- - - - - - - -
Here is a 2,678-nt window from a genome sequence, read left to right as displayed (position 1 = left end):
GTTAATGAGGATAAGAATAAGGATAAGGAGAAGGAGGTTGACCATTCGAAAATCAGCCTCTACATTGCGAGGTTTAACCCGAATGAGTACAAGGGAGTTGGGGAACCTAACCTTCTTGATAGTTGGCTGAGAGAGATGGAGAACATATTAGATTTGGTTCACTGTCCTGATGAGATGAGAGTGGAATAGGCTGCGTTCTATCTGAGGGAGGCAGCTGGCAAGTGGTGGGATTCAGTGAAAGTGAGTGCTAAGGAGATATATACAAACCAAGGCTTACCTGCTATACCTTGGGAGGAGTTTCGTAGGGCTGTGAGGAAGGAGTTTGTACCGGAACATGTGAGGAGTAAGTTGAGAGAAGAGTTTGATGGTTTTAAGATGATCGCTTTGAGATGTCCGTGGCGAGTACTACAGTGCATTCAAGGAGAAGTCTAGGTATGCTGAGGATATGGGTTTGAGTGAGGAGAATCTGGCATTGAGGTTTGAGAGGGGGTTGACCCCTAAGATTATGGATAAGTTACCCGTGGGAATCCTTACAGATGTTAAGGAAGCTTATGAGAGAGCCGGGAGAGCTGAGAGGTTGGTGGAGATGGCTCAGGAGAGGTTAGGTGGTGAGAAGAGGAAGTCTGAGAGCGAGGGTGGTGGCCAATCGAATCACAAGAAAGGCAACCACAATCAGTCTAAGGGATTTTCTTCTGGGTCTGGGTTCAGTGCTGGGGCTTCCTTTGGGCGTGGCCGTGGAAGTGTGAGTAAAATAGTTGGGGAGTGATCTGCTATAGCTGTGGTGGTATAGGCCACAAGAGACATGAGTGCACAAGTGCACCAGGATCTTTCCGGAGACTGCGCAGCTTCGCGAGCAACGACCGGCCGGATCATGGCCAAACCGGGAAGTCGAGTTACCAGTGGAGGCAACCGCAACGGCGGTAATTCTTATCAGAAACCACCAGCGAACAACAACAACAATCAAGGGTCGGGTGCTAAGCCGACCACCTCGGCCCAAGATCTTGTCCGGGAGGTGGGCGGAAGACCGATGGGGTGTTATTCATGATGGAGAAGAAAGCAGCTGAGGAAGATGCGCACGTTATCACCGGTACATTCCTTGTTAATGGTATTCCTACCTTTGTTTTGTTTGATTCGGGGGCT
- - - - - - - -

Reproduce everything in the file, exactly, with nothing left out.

Here is a 2,678-nt window from a genome sequence, read left to right as displayed (position 1 = left end):
GTTAATGAGGATAAGAATAAGGATAAGGAGAAGGAGGTTGACCATTCGAAAATCAGCCTCTACATTGCGAGGTTTAACCCGAATGAGTACAAGGGAGTTGGGGAACCTAACCTTCTTGATAGTTGGCTGAGAGAGATGGAGAACATATTAGATTTGGTTCACTGTCCTGATGAGATGAGAGTGGAATAGGCTGCGTTCTATCTGAGGGAGGCAGCTGGCAAGTGGTGGGATTCAGTGAAAGTGAGTGCTAAGGAGATATATACAAACCAAGGCTTACCTGCTATACCTTGGGAGGAGTTTCGTAGGGCTGTGAGGAAGGAGTTTGTACCGGAACATGTGAGGAGTAAGTTGAGAGAAGAGTTTGATGGTTTTAAGATGATCGCTTTGAGATGTCCGTGGCGAGTACTACAGTGCATTCAAGGAGAAGTCTAGGTATGCTGAGGATATGGGTTTGAGTGAGGAGAATCTGGCATTGAGGTTTGAGAGGGGGTTGACCCCTAAGATTATGGATAAGTTACCCGTGGGAATCCTTACAGATGTTAAGGAAGCTTATGAGAGAGCCGGGAGAGCTGAGAGGTTGGTGGAGATGGCTCAGGAGAGGTTAGGTGGTGAGAAGAGGAAGTCTGAGAGCGAGGGTGGTGGCCAATCGAATCACAAGAAAGGCAACCACAATCAGTCTAAGGGATTTTCTTCTGGGTCTGGGTTCAGTGCTGGGGCTTCCTTTGGGCGTGGCCGTGGAAGTGTGAGTAAAATAGTTGGGGAGTGATCTGCTATAGCTGTGGTGGTATAGGCCACAAGAGACATGAGTGCACAAGTGCACCAGGATCTTTCCGGAGACTGCGCAGCTTCGCGAGCAACGACCGGCCGGATCATGGCCAAACCGGGAAGTCGAGTTACCAGTGGAGGCAACCGCAACGGCGGTAATTCTTATCAGAAACCACCAGCGAACAACAACAACAATCAAGGGTCGGGTGCTAAGCCGACCACCTCGGCCCAAGATCTTGTCCGGGAGGTGGGCGGAAGACCGATGGGGTGTTATTCATGATGGAGAAGAAAGCAGCTGAGGAAGATGCGCACGTTATCACCGGTACATTCCTTGTTAATGGTATTCCTACCTTTGTTTTGTTTGATTCGGGGGCT